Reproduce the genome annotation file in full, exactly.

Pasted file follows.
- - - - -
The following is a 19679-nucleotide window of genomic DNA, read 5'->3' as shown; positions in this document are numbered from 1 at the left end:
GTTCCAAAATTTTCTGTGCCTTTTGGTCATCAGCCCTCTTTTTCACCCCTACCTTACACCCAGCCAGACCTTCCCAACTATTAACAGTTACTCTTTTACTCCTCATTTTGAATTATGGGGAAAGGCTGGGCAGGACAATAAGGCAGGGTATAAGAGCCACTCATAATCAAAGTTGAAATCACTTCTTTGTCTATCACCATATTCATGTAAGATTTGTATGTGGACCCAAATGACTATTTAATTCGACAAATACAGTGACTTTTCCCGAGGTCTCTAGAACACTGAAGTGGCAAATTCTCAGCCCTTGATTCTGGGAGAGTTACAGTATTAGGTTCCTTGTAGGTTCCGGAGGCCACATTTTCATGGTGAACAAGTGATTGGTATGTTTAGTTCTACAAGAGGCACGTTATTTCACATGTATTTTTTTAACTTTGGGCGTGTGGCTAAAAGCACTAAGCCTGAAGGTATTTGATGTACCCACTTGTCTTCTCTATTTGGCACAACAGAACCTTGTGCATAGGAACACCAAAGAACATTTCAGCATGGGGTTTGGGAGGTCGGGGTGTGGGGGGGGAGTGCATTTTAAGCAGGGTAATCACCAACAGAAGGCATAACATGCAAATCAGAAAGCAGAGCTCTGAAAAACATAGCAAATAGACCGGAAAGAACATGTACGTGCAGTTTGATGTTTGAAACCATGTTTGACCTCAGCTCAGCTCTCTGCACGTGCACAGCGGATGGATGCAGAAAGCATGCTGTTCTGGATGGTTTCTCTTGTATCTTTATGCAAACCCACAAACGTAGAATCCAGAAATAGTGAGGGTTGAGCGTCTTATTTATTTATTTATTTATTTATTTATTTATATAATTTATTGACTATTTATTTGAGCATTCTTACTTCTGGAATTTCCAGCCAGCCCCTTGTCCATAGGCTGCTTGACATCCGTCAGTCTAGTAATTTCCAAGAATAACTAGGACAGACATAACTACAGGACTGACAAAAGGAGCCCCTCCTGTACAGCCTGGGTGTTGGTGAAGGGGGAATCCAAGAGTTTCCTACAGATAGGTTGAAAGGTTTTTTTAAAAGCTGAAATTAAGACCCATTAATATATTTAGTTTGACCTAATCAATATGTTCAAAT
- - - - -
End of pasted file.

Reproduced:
The following is a 19679-nucleotide window of genomic DNA, read 5'->3' as shown; positions in this document are numbered from 1 at the left end:
GTTCCAAAATTTTCTGTGCCTTTTGGTCATCAGCCCTCTTTTTCACCCCTACCTTACACCCAGCCAGACCTTCCCAACTATTAACAGTTACTCTTTTACTCCTCATTTTGAATTATGGGGAAAGGCTGGGCAGGACAATAAGGCAGGGTATAAGAGCCACTCATAATCAAAGTTGAAATCACTTCTTTGTCTATCACCATATTCATGTAAGATTTGTATGTGGACCCAAATGACTATTTAATTCGACAAATACAGTGACTTTTCCCGAGGTCTCTAGAACACTGAAGTGGCAAATTCTCAGCCCTTGATTCTGGGAGAGTTACAGTATTAGGTTCCTTGTAGGTTCCGGAGGCCACATTTTCATGGTGAACAAGTGATTGGTATGTTTAGTTCTACAAGAGGCACGTTATTTCACATGTATTTTTTTAACTTTGGGCGTGTGGCTAAAAGCACTAAGCCTGAAGGTATTTGATGTACCCACTTGTCTTCTCTATTTGGCACAACAGAACCTTGTGCATAGGAACACCAAAGAACATTTCAGCATGGGGTTTGGGAGGTCGGGGTGTGGGGGGGGAGTGCATTTTAAGCAGGGTAATCACCAACAGAAGGCATAACATGCAAATCAGAAAGCAGAGCTCTGAAAAACATAGCAAATAGACCGGAAAGAACATGTACGTGCAGTTTGATGTTTGAAACCATGTTTGACCTCAGCTCAGCTCTCTGCACGTGCACAGCGGATGGATGCAGAAAGCATGCTGTTCTGGATGGTTTCTCTTGTATCTTTATGCAAACCCACAAACGTAGAATCCAGAAATAGTGAGGGTTGAGCGTCTTATTTATTTATTTATTTATTTATTTATTTATATAATTTATTGACTATTTATTTGAGCATTCTTACTTCTGGAATTTCCAGCCAGCCCCTTGTCCATAGGCTGCTTGACATCCGTCAGTCTAGTAATTTCCAAGAATAACTAGGACAGACATAACTACAGGACTGACAAAAGGAGCCCCTCCTGTACAGCCTGGGTGTTGGTGAAGGGGGAATCCAAGAGTTTCCTACAGATAGGTTGAAAGGTTTTTTTAAAAGCTGAAATTAAGACCCATTAATATATTTAGTTTGACCTAATCAATATGTTCAAAT